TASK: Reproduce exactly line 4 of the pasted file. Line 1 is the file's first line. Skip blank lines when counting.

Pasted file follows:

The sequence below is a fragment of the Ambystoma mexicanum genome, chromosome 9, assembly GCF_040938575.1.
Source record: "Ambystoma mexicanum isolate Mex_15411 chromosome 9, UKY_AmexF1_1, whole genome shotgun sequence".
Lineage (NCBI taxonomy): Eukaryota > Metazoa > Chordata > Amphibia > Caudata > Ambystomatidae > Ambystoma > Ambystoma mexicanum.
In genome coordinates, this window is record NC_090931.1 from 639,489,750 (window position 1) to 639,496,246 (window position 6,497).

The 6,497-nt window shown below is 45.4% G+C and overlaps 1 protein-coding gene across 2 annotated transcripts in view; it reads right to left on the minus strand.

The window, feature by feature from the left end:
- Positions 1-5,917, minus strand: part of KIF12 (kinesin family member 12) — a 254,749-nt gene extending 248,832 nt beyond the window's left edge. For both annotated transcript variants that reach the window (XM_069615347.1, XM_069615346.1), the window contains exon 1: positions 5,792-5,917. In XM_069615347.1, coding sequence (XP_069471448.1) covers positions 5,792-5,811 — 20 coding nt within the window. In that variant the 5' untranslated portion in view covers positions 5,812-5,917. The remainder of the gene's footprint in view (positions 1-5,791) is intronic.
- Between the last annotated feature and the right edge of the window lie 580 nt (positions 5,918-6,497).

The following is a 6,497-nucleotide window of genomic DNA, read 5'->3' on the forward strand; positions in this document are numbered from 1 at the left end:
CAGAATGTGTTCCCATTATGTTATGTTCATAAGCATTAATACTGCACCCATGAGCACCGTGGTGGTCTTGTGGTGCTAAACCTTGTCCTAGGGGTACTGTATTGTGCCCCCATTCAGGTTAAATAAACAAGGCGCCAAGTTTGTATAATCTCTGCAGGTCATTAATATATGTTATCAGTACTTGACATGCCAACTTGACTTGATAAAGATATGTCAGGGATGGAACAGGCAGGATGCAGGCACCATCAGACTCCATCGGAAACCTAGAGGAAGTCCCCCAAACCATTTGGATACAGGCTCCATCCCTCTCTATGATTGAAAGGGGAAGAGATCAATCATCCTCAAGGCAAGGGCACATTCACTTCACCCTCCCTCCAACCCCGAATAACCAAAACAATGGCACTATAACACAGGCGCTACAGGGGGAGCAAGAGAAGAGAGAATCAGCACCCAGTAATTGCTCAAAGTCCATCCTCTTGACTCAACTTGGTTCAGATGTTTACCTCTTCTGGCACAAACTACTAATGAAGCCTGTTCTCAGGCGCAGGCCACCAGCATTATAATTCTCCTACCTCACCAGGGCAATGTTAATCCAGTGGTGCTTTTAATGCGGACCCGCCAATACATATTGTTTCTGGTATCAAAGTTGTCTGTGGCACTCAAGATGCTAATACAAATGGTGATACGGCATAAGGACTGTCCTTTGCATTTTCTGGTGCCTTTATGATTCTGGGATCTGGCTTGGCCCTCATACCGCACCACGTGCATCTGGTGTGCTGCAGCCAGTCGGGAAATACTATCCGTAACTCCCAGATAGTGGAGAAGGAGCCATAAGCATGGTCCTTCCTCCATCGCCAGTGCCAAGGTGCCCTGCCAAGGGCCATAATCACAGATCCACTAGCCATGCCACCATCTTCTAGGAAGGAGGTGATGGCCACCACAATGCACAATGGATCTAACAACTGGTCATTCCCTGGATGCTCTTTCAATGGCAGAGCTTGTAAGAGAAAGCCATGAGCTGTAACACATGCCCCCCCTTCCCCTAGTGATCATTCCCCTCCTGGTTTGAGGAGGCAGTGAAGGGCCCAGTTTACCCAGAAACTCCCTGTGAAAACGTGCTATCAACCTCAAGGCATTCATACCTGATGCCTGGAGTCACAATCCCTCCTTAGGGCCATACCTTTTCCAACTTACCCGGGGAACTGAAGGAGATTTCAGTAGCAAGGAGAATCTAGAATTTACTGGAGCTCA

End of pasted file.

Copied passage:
In genome coordinates, this window is record NC_090931.1 from 639,489,750 (window position 1) to 639,496,246 (window position 6,497).